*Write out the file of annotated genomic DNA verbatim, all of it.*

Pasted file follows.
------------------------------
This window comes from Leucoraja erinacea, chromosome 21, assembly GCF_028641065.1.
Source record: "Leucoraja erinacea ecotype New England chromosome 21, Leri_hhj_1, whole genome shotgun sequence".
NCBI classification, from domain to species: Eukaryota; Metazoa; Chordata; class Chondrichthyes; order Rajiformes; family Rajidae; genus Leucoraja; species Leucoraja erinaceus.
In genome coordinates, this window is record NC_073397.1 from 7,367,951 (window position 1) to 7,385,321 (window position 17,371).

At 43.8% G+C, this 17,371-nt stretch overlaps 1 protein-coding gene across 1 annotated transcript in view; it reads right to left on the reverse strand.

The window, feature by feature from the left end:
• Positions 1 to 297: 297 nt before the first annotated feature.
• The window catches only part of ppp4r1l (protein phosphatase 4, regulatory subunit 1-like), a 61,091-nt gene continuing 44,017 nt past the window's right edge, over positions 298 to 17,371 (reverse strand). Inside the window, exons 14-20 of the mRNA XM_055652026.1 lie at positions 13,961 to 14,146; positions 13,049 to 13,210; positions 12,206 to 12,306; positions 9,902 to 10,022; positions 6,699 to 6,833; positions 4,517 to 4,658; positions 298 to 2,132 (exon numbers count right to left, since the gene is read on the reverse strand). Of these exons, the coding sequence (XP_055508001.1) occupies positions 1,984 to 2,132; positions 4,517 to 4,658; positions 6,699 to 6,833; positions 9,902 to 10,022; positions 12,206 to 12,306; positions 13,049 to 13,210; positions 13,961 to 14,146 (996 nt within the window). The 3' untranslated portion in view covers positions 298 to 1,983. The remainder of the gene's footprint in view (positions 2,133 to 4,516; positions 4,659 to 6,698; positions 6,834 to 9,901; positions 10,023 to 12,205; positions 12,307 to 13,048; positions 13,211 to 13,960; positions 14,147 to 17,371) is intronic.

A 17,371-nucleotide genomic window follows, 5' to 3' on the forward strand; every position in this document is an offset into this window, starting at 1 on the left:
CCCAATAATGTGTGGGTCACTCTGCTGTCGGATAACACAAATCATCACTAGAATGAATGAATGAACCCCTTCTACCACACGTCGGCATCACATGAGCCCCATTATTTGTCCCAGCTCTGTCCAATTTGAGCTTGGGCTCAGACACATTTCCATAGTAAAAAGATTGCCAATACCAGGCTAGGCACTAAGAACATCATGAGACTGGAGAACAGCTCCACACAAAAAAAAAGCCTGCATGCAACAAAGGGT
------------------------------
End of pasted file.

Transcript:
This window comes from Leucoraja erinacea, chromosome 21, assembly GCF_028641065.1.
Source record: "Leucoraja erinacea ecotype New England chromosome 21, Leri_hhj_1, whole genome shotgun sequence".
NCBI classification, from domain to species: Eukaryota; Metazoa; Chordata; class Chondrichthyes; order Rajiformes; family Rajidae; genus Leucoraja; species Leucoraja erinaceus.
In genome coordinates, this window is record NC_073397.1 from 7,367,951 (window position 1) to 7,385,321 (window position 17,371).

At 43.8% G+C, this 17,371-nt stretch overlaps 1 protein-coding gene across 1 annotated transcript in view; it reads right to left on the reverse strand.

The window, feature by feature from the left end:
• Positions 1 to 297: 297 nt before the first annotated feature.
• The window catches only part of ppp4r1l (protein phosphatase 4, regulatory subunit 1-like), a 61,091-nt gene continuing 44,017 nt past the window's right edge, over positions 298 to 17,371 (reverse strand). Inside the window, exons 14-20 of the mRNA XM_055652026.1 lie at positions 13,961 to 14,146; positions 13,049 to 13,210; positions 12,206 to 12,306; positions 9,902 to 10,022; positions 6,699 to 6,833; positions 4,517 to 4,658; positions 298 to 2,132 (exon numbers count right to left, since the gene is read on the reverse strand). Of these exons, the coding sequence (XP_055508001.1) occupies positions 1,984 to 2,132; positions 4,517 to 4,658; positions 6,699 to 6,833; positions 9,902 to 10,022; positions 12,206 to 12,306; positions 13,049 to 13,210; positions 13,961 to 14,146 (996 nt within the window). The 3' untranslated portion in view covers positions 298 to 1,983. The remainder of the gene's footprint in view (positions 2,133 to 4,516; positions 4,659 to 6,698; positions 6,834 to 9,901; positions 10,023 to 12,205; positions 12,307 to 13,048; positions 13,211 to 13,960; positions 14,147 to 17,371) is intronic.

A 17,371-nucleotide genomic window follows, 5' to 3' on the forward strand; every position in this document is an offset into this window, starting at 1 on the left:
CCCAATAATGTGTGGGTCACTCTGCTGTCGGATAACACAAATCATCACTAGAATGAATGAATGAACCCCTTCTACCACACGTCGGCATCACATGAGCCCCATTATTTGTCCCAGCTCTGTCCAATTTGAGCTTGGGCTCAGACACATTTCCATAGTAAAAAGATTGCCAATACCAGGCTAGGCACTAAGAACATCATGAGACTGGAGAACAGCTCCACACAAAAAAAAAGCCTGCATGCAACAAAGGGT